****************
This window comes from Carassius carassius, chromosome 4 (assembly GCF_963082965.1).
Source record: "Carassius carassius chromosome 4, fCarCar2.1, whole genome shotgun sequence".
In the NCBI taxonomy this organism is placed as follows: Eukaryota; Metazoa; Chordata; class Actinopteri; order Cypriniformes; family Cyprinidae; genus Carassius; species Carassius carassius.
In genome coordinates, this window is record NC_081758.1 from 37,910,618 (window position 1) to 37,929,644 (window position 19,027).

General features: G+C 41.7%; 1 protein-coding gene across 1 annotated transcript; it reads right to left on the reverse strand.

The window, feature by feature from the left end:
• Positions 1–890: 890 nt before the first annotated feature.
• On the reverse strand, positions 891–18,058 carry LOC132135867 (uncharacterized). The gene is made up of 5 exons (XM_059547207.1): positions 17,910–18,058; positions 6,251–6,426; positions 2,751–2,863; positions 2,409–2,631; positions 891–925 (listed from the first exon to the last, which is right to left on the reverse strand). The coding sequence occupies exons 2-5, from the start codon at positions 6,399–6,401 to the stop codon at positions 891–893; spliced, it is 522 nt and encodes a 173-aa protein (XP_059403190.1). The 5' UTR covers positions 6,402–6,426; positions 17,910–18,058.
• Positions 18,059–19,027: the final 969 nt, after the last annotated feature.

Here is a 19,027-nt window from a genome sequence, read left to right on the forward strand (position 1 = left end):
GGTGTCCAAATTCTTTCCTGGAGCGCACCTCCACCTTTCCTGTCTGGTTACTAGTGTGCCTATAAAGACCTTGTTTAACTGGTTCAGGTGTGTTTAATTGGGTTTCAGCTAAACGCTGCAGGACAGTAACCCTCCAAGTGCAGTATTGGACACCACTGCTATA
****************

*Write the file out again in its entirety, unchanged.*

This window comes from Carassius carassius, chromosome 4 (assembly GCF_963082965.1).
Source record: "Carassius carassius chromosome 4, fCarCar2.1, whole genome shotgun sequence".
In the NCBI taxonomy this organism is placed as follows: Eukaryota; Metazoa; Chordata; class Actinopteri; order Cypriniformes; family Cyprinidae; genus Carassius; species Carassius carassius.
In genome coordinates, this window is record NC_081758.1 from 37,910,618 (window position 1) to 37,929,644 (window position 19,027).

General features: G+C 41.7%; 1 protein-coding gene across 1 annotated transcript; it reads right to left on the reverse strand.

The window, feature by feature from the left end:
• Positions 1–890: 890 nt before the first annotated feature.
• On the reverse strand, positions 891–18,058 carry LOC132135867 (uncharacterized). The gene is made up of 5 exons (XM_059547207.1): positions 17,910–18,058; positions 6,251–6,426; positions 2,751–2,863; positions 2,409–2,631; positions 891–925 (listed from the first exon to the last, which is right to left on the reverse strand). The coding sequence occupies exons 2-5, from the start codon at positions 6,399–6,401 to the stop codon at positions 891–893; spliced, it is 522 nt and encodes a 173-aa protein (XP_059403190.1). The 5' UTR covers positions 6,402–6,426; positions 17,910–18,058.
• Positions 18,059–19,027: the final 969 nt, after the last annotated feature.

Here is a 19,027-nt window from a genome sequence, read left to right on the forward strand (position 1 = left end):
GGTGTCCAAATTCTTTCCTGGAGCGCACCTCCACCTTTCCTGTCTGGTTACTAGTGTGCCTATAAAGACCTTGTTTAACTGGTTCAGGTGTGTTTAATTGGGTTTCAGCTAAACGCTGCAGGACAGTAACCCTCCAAGTGCAGTATTGGACACCACTGCTATA